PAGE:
Amendment allows Greek farmers to purchase, lease state land they've cleared, cultivated for decades

Thursday, 06 April 2017 09:50
UPD:10:03
EUROKINISSI/ΘΑΝΑΣΗΣ ΚΑΛΛΙΑΡΑΣ

For farmers that don't want to purchase the state land they've cleared and cultivated, then a leasing prospect will be available.

By T. Igoumenidi
tigoum@naftemporiki.gr

The government on Wednesday inserted amendments into a controversial draft bill concerning forestry maps, which will allow farmers that have cleared and cultivated state-owned land for decades to actually purchase the expanse or simply continue their agriculture-related activity.

The draft amendments allow for a payment plan of 100 installments, for instance, in case farmers choose to purchase land they can prove they cultivate. Another provision allows for the hiring of agronomists and foresters, on a contract basis, with payroll costs expected to be covered by revenue generated from filing fees tacked on to appeals.  

The amendments were abruptly added on Wednesday evening.

The opportunity to purchase rural land, under the draft bill, affects tracts ostensibly cleared before 1975 by the same user, with the price set at one-fourth of the land's objective rate - the figure used by the state to tax real estate. Where no objective tax criteria is found, then the price will be based on "commercial rates".

For farmers that don't want to purchase the state land they've cleared and cultivated, then a leasing prospect will be available.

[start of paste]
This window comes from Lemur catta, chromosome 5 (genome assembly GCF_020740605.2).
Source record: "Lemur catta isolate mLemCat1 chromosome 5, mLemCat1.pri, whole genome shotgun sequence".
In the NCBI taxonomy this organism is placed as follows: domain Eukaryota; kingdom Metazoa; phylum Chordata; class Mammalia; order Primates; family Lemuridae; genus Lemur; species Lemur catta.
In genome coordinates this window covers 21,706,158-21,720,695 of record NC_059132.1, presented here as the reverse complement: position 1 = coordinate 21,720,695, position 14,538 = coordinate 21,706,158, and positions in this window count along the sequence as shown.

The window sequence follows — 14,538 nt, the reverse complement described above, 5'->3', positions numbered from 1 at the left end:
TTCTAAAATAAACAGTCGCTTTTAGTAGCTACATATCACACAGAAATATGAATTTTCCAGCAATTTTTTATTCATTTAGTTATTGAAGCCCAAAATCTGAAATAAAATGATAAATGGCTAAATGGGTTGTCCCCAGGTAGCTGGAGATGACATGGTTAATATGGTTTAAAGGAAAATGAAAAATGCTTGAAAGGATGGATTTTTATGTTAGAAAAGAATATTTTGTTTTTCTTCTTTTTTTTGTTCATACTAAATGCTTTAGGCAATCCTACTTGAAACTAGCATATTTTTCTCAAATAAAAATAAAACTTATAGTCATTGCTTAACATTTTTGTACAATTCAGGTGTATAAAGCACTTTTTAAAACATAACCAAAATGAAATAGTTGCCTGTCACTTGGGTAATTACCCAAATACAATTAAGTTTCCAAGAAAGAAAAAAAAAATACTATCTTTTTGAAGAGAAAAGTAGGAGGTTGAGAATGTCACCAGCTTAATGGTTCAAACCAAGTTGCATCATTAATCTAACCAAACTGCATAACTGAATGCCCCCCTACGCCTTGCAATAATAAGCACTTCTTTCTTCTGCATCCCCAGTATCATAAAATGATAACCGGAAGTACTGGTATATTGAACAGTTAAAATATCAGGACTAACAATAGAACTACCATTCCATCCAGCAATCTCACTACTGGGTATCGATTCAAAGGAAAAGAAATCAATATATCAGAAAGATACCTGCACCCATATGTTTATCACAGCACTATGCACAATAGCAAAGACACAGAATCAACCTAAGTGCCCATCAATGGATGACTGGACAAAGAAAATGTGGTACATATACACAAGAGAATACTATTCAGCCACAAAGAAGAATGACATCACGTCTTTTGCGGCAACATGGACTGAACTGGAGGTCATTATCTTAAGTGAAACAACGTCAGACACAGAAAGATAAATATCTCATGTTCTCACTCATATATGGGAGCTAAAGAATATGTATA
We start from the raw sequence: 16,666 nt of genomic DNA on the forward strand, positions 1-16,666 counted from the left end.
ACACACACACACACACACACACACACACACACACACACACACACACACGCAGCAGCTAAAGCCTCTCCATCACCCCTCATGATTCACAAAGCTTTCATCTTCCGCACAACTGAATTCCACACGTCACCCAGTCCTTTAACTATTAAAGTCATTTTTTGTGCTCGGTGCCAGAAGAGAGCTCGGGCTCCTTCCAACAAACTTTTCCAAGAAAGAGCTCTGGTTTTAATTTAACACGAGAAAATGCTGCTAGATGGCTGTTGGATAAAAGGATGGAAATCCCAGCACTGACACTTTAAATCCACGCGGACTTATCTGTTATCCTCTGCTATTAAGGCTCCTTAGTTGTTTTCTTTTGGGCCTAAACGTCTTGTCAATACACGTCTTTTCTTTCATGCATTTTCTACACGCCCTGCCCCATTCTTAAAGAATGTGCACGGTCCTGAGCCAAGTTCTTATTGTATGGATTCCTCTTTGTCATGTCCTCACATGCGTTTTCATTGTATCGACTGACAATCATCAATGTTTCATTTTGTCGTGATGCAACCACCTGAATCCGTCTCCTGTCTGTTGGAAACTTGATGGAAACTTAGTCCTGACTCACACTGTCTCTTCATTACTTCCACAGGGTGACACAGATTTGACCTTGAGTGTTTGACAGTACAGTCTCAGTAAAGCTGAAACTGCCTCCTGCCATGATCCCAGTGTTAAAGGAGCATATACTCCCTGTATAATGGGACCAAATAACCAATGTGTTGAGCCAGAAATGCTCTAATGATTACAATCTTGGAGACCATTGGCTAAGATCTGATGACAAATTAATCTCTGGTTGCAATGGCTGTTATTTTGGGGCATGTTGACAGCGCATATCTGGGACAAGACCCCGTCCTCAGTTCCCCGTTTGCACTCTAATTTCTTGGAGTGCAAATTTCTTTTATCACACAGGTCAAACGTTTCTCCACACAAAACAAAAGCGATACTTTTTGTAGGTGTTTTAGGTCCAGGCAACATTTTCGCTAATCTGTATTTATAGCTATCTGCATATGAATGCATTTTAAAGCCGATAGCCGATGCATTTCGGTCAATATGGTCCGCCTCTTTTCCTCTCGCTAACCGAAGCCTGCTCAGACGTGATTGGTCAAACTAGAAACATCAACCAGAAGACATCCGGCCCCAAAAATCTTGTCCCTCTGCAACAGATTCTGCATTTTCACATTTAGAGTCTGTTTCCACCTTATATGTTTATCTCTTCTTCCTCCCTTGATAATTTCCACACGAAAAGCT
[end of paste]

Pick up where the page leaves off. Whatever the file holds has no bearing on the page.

Nevertheless, in a fashion typical of the modern Greek state's land management, a new amendment allows interested farmers to prove their land use by submitting sworn affidavits affirming they have cleared and cultivate the land. Additionally, other documentation, such as tax statements, registration into the still developing land cadastre etc. must also be submitted.

A preamble to the draft bill noted that "...according to customary rules that were applied for land use and issues of land ownership, the right to cultivate usually resulted from long-term use, without existing land deeds (titles)."

The initial tabling of the draft bill generated a firestorm of reaction, primarily from rural communities. The standing problem in terms of land use and zoning in Greece continues to be a lack of a unified, functional and digitalized land registry (national cadastre) throughout the country. 

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